13 December 2018
Do you know how important solitary bees are?
No neither did I, however in the UK alone there are 267 species of bees and over 90% are not social and do not live in colonies. These are called solitary bees.
(See https://www.growwilduk.com/content/about-solitary-bees for more information).
Solitary bees are easily overlooked but they are known to pollinate plants more efficiently than honeybees.
They provide an essential pollination service, pollinating our crops and ensuring that plant communities are healthy and productive. Without them mammals and birds would not have the seeds, berries or plants on which they depend: in fact, approximately one in three mouthfuls of food and drink require pollination.
Wild flowers provide essential resources of pollen and nectar for these busy workers – and ample nesting opportunities in their dry, hollow stems. Some such as the harebell carpenter bee are so dependent on a particular wild flower plant (in this case bell flowers) they cannot survive without it.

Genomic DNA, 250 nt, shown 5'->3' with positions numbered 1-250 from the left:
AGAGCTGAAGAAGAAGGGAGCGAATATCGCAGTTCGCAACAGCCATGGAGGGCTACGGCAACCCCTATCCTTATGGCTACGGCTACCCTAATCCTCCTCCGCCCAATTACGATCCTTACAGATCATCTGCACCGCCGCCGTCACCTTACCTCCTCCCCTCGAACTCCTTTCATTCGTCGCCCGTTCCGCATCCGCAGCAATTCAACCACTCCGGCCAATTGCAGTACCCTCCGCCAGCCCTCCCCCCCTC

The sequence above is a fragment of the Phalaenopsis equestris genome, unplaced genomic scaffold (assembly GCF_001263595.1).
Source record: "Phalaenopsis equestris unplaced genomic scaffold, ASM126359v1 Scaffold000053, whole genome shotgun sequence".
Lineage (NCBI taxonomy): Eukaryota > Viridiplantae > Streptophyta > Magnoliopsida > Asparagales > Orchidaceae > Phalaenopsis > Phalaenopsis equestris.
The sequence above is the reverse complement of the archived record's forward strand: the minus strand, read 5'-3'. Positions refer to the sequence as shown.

On the 21st March 2018 a Practical workshop was held at the University Estates building with the Student Union Conservation Society, and guest speakers FSC Preston Montford and University entomologist Keith Walters. During this workshop 25 individually numbered new Bee Hotels were constructed by the Students, all from off-cuts from other jobs, so waste materials were used rather than buying in new, and the participants learnt more about solitary bees from the experts!
The Estates Maintenance Service Manager, Arthur Broadhurst then arranged a field trip with Professor Keith Walters to confirm suitable habitats within pre-identified areas on the University land to site the Hotels.
On Wednesday 6th December 2018, despite the rainy conditions Arthur with, Daniel Berry, Laura Jones, Alex Gregory and Wren Sant (students) and I made up a working party that went out onto the Estate and installed the first batch of Bee hotels, which are plotted onto our Estate map. An interesting afternoon was had, Arthur, explained about our private water supply, after a bee hotel was installed close to one of the University’s’ boreholes and it was all executed without injury or incident despite the heavy sledgehammers…
Watch out for a further working party in the Spring to put up the remaining hotels. It is hoped that the hotels will provide study opportunities for students in the future.